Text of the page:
My respect for Carl and Steve as human beings and businessmen is firm and deep, and accordingly, I fully recognize the validity of their argument that fairness demands a more detailed examination of the proposal.

Significantly, I did not hear them expressing opposition to the riverfront district itself, but they provided good reasons why it should come into being in a spirit of consensus, with safeguards in place to avoid abuses. As Mrs. Confidential correctly noted, what felt to them like a kick in the teeth could have been avoided by consultation beforehand. They, and others like them, should have been asked for their opinions and input.

A brief Internet search shows that when the city of West Lafayette was considering such a riverfront development measure, language was discussed that would augment the matter by requiring non-quota permit holders within the project area to demonstrate a minimum expenditure per square foot on building improvements. This, or something similar to it, is needed here.

I believe that Paul Wheatley is advancing the riverfront development proposal with the best of intentions, and I support anything that will help bring business downtown, as do Carl and Steve, but they're right: Existing operators need to be kept in the loop, and to participate in drafting an ordinance that results in greater unity, not more discord.

There's enough discord as it is.

Previously:

Leapfrogging the three-way quota? First the City Council must authorize a Riverfront Development project.

A City Council meeting to be forgotten, but a strong performance by Mayor Garner -- even though the fix was in.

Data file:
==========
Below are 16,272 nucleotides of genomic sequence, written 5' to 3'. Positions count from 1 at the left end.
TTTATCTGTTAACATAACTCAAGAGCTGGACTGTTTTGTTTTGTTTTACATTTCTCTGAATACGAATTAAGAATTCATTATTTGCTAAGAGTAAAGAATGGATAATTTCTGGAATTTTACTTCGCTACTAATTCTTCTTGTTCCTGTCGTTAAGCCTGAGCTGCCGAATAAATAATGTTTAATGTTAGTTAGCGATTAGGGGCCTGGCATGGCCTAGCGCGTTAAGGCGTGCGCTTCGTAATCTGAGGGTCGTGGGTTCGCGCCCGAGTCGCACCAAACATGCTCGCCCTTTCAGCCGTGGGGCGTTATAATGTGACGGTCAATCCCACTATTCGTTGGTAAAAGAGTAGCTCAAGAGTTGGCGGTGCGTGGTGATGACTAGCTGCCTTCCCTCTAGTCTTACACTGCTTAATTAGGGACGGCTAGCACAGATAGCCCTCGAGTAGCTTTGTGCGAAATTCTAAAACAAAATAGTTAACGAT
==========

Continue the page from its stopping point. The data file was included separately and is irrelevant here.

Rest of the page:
9 comments:

ceece said...

so basically hucks thinking is that New Albany would turn into a lawless place for riff-raff to come and not follow any rules?

Damn, I thought that's what was going on now.

I was wondering who was going to be the first one to play the "what about the children" card.

And that is such a lame arguement what about Hugh E's and the Hitchin' Post?


siiiiiggghhhhh

Iamhoosier said...

NA,
I think that you may have broken the "blog law". I did not think that people could admit that they may be wrong and/or missed something. Oh wait, that is another blog.

As Gilda Radner said, "Never mind".

Brett.Scharlow said...

Our downtown Furniture stores have flourished because people can park and comparison shop three or more stores without driving all over Kentuckiana. Businesses all over the country collocate for the same reasons:
1.Increased traffic- in a Business District this is a GOOD THING
2.Increased investment- with more opportunities for business, entrepreneurs are sure to follow. Just a few positives would be: Infrastructure improvements, increased building values, increased tax base.